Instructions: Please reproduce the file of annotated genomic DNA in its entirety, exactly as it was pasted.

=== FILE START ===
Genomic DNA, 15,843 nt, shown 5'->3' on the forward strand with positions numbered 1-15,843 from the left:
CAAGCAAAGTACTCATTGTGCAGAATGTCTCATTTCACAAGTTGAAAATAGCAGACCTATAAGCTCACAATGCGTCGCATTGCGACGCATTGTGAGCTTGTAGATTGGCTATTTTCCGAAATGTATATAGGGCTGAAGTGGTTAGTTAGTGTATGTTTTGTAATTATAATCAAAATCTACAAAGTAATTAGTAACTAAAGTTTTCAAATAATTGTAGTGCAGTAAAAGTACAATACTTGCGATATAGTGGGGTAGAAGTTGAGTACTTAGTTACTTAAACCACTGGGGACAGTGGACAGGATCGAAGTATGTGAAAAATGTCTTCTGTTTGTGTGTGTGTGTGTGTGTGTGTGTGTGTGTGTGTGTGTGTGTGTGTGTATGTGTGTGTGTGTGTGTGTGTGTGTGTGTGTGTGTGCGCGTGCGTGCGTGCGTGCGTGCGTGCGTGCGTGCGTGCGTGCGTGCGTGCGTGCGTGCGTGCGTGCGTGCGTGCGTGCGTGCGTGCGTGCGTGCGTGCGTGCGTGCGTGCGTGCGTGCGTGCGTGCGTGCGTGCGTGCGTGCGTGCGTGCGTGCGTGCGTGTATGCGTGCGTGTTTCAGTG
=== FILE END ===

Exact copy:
Genomic DNA, 15,843 nt, shown 5'->3' on the forward strand with positions numbered 1-15,843 from the left:
CAAGCAAAGTACTCATTGTGCAGAATGTCTCATTTCACAAGTTGAAAATAGCAGACCTATAAGCTCACAATGCGTCGCATTGCGACGCATTGTGAGCTTGTAGATTGGCTATTTTCCGAAATGTATATAGGGCTGAAGTGGTTAGTTAGTGTATGTTTTGTAATTATAATCAAAATCTACAAAGTAATTAGTAACTAAAGTTTTCAAATAATTGTAGTGCAGTAAAAGTACAATACTTGCGATATAGTGGGGTAGAAGTTGAGTACTTAGTTACTTAAACCACTGGGGACAGTGGACAGGATCGAAGTATGTGAAAAATGTCTTCTGTTTGTGTGTGTGTGTGTGTGTGTGTGTGTGTGTGTGTGTGTGTGTGTGTGTATGTGTGTGTGTGTGTGTGTGTGTGTGTGTGTGTGTGCGCGTGCGTGCGTGCGTGCGTGCGTGCGTGCGTGCGTGCGTGCGTGCGTGCGTGCGTGCGTGCGTGCGTGCGTGCGTGCGTGCGTGCGTGCGTGCGTGCGTGCGTGCGTGCGTGCGTGCGTGCGTGCGTGCGTGCGTGCGTGCGTGCGTGCGTGCGTGCGTGTATGCGTGCGTGTTTCAGTG